Supreme Court Refuses White House's Request To Weigh In On DACA — At Least For Now

The court's decision means DACA remains in effect for the time being.

In a move that could be seen as good news for Dreamers and proponents of the Deferred Action for Childhood Arrivals program (DACA), the Supreme Court refused the Trump administration's request to expedite the legal debate surrounding DACA by having a hearing for a California lawsuit concerning President Trump's decision to end the program in September 2017. 

The unusual request from the Justice Department was an attempt to skip the appeals court process to get a definitive ruling on the matter. However, now that the Supreme Court has refused to hear the case, it has all but guaranteed that the program will remain at least until the fall of this year as the case is dealt with in the Court of Appeals. "It is assumed that the Court of Appeals will proceed expeditiously to decide this case," the Court also said in a statement.

Shutterstock / Sheila Fitzgerald
Shutterstock / Sheila Fitzgerald

The decision has been met with varying responses. Congresswoman Nancy Pelosi — who delivered a record-setting eight-hour speech on the House floor in defense of DACA — chimed in on Twitter that the decision was "welcome news." Similarly, National Immigration Law Center Executive Director Marielena Hincapié celebrated the decision and declared, "Today is a good day!"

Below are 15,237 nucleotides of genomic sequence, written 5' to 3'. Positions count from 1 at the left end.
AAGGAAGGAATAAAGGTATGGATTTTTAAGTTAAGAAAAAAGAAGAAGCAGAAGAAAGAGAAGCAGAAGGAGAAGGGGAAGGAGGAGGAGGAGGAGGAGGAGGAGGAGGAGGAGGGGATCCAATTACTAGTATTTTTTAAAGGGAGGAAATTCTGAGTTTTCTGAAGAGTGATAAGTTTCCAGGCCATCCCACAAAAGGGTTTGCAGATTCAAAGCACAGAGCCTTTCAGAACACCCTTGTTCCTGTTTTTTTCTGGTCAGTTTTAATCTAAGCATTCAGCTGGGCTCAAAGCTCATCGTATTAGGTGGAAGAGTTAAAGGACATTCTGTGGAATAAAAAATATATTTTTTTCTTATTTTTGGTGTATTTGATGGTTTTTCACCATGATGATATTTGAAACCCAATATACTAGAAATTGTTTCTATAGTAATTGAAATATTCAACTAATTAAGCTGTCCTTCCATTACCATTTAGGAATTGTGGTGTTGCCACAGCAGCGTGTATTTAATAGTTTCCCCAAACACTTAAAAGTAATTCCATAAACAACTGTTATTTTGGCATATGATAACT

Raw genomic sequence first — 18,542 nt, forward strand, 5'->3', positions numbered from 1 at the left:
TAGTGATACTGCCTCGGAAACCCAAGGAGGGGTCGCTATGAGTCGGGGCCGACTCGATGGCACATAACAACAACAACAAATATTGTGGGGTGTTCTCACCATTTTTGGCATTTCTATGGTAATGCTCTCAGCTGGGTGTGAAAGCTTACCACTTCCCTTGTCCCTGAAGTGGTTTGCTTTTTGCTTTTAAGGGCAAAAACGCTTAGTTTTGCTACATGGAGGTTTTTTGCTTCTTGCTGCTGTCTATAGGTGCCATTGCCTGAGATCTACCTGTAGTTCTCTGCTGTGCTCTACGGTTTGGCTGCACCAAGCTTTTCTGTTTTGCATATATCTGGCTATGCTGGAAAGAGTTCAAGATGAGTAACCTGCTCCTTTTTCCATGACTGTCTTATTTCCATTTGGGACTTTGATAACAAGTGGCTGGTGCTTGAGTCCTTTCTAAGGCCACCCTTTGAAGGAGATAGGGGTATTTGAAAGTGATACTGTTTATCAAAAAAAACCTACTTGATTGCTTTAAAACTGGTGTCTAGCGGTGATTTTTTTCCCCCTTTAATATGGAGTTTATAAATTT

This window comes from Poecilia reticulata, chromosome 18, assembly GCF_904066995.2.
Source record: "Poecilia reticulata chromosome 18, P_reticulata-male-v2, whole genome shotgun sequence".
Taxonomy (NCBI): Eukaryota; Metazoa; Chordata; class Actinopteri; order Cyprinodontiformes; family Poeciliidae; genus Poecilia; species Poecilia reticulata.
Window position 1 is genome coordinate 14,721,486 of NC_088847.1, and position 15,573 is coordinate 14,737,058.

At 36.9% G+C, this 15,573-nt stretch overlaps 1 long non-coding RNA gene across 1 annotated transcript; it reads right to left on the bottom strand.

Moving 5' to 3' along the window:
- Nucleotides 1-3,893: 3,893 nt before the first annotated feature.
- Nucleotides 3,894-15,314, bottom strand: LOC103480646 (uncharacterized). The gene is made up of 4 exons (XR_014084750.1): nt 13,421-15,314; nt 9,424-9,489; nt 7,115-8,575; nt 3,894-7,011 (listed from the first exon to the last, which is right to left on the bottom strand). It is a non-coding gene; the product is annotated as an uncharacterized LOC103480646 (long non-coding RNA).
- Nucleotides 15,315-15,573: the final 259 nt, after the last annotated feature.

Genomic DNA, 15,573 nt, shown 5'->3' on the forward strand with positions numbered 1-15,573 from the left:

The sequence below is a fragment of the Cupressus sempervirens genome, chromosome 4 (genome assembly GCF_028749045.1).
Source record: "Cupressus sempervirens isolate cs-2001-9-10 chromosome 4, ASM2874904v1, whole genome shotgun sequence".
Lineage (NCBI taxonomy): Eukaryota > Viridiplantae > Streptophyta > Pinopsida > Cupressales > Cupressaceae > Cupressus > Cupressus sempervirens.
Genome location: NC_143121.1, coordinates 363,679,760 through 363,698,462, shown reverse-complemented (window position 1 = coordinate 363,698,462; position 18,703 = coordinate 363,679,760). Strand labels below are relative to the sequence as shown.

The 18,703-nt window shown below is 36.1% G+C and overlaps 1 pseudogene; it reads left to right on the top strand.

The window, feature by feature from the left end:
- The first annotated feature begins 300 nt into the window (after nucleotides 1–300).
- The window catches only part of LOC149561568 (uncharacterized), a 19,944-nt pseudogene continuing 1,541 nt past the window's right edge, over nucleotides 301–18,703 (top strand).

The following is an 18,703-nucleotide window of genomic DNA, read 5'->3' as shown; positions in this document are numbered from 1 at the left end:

Meanwhile, White House Press Secretary Raj Shah remarked in a statement, "The DACA program — which provides work permits and myriad government benefits to illegal immigrants en masse — is clearly unlawful." 

For DACA recipients, the decision can be seen as a victory, however temporary it might be. As the legal battle wages on, those who were protected from deportation or provided work permits can apply to renew their participation in the program.

"This temporary decision is, nonetheless, a great legal victory on behalf of the DACA recipients, who have been hanging by a thread, wondering if their permits would expire in a week," executive director of voter registration group Mi Familia Vota Ben Monterroso told USA Today.

It also means that Congress has more time to work on a compromise to protect DACA enrollees, a process that has become contentious in the past few months, even leading to a brief government shutdown in January.

Thought it will still be in effect for those previously enrolled in the program, new DACA applicants — including those Dreamers who would otherwise be aging into the program, will not be accepted.

Cover image via AhXiong / Shutterstock.com.

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